Objective: This ecological study analyses routinely collected chlamydia notification and testing data to investigate any patterns.
Methods: Age and sex-specific chlamydia notification and testing rates for Victoria were calculated for the period 1998 to 2000.
Results: Chlamydia notification and testing rates rose between 1998 and 2000. Notification rates were higher among women aged 15 to 24 years than men of the same age (p < 0.01) and higher among 25 to 44-year-olds living in metropolitan rather than rural/regional Victoria (p < 0.01). Testing rates were higher for women than men (p < 0.01) and higher in metropolitan rather than rural/regional areas (p < 0.01) in all groups except women aged 15-24 years.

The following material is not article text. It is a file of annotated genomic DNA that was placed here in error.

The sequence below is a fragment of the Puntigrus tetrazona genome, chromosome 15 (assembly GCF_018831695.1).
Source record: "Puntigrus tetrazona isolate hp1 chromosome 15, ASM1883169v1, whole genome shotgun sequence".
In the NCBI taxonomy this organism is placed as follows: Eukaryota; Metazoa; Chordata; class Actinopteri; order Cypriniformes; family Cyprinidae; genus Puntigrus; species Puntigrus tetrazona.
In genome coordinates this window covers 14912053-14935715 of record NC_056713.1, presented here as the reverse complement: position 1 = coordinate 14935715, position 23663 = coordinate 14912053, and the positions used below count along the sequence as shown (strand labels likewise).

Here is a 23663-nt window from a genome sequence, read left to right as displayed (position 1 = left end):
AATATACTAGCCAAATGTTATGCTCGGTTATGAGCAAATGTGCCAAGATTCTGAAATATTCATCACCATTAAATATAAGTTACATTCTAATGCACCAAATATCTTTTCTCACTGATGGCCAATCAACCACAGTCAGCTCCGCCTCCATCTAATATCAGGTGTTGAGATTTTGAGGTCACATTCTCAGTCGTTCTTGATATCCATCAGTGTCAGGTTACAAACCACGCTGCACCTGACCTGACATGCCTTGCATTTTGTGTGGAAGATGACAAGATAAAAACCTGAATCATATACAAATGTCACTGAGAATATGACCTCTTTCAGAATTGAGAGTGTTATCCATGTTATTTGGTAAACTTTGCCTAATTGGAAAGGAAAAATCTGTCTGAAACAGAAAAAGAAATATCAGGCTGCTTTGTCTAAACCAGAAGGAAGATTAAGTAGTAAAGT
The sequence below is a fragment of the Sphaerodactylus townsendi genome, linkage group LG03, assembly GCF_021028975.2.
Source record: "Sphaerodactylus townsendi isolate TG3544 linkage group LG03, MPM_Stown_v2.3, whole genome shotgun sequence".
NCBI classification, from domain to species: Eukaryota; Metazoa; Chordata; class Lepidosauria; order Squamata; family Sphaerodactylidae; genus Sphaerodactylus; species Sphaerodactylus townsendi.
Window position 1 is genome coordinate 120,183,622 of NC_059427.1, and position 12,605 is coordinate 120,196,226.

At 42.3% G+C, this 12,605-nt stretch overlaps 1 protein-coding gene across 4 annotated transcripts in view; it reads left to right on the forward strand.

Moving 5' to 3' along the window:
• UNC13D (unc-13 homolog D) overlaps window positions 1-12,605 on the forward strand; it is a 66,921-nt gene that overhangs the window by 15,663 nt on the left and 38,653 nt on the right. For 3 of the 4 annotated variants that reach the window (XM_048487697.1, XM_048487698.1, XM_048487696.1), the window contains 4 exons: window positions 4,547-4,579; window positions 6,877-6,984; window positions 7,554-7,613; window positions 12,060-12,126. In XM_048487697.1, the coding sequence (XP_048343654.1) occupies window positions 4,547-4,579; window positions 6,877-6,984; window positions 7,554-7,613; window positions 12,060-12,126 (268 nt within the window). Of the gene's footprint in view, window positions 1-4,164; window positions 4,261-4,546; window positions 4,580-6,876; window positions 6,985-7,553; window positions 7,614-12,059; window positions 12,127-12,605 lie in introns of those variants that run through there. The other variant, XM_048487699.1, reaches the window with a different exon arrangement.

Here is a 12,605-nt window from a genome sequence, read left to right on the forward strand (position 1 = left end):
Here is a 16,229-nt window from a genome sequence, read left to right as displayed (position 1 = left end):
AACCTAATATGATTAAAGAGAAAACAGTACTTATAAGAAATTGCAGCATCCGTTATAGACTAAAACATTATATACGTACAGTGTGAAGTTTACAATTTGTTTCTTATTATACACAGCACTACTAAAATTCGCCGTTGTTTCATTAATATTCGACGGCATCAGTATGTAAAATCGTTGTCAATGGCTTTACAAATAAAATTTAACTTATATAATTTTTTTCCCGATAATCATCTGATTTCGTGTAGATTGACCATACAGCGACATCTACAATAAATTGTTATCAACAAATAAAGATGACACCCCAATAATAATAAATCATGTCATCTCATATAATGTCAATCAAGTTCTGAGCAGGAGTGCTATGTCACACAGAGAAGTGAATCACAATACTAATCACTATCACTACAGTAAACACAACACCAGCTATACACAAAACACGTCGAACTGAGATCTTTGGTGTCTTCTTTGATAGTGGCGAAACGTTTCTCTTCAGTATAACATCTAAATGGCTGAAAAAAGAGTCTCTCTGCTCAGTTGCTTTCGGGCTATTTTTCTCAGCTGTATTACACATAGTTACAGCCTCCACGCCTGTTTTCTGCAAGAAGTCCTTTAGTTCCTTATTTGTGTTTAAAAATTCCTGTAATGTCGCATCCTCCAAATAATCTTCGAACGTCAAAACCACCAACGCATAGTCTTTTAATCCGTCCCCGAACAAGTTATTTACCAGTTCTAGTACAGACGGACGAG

Conclusions: These increasing rates highlight that chlamydia infection represents a substantial public health problem.
Implications: Although these data provide useful information showing these rates vary with age and sex, formal epidemiological prevalence and risk factor studies are required.